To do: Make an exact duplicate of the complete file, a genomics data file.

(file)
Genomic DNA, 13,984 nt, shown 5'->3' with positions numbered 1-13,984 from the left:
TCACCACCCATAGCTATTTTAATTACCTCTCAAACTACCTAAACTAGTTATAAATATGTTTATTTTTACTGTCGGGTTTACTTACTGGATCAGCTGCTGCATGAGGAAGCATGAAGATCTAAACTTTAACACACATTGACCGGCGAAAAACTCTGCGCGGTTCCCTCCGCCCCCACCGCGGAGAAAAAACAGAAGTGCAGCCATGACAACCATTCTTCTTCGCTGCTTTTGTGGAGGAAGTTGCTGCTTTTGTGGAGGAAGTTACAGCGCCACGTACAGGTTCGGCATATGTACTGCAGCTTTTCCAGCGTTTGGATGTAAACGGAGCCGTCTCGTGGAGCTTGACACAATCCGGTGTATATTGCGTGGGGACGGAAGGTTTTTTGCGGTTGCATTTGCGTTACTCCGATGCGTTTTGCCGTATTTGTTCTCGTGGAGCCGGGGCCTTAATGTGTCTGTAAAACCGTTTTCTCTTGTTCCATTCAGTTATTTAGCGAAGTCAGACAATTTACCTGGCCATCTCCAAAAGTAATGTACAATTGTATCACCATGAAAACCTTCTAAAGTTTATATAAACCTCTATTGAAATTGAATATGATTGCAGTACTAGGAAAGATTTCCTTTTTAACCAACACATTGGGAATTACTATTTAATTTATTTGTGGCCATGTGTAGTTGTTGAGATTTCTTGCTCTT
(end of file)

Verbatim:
Genomic DNA, 13,984 nt, shown 5'->3' with positions numbered 1-13,984 from the left:
TCACCACCCATAGCTATTTTAATTACCTCTCAAACTACCTAAACTAGTTATAAATATGTTTATTTTTACTGTCGGGTTTACTTACTGGATCAGCTGCTGCATGAGGAAGCATGAAGATCTAAACTTTAACACACATTGACCGGCGAAAAACTCTGCGCGGTTCCCTCCGCCCCCACCGCGGAGAAAAAACAGAAGTGCAGCCATGACAACCATTCTTCTTCGCTGCTTTTGTGGAGGAAGTTGCTGCTTTTGTGGAGGAAGTTACAGCGCCACGTACAGGTTCGGCATATGTACTGCAGCTTTTCCAGCGTTTGGATGTAAACGGAGCCGTCTCGTGGAGCTTGACACAATCCGGTGTATATTGCGTGGGGACGGAAGGTTTTTTGCGGTTGCATTTGCGTTACTCCGATGCGTTTTGCCGTATTTGTTCTCGTGGAGCCGGGGCCTTAATGTGTCTGTAAAACCGTTTTCTCTTGTTCCATTCAGTTATTTAGCGAAGTCAGACAATTTACCTGGCCATCTCCAAAAGTAATGTACAATTGTATCACCATGAAAACCTTCTAAAGTTTATATAAACCTCTATTGAAATTGAATATGATTGCAGTACTAGGAAAGATTTCCTTTTTAACCAACACATTGGGAATTACTATTTAATTTATTTGTGGCCATGTGTAGTTGTTGAGATTTCTTGCTCTT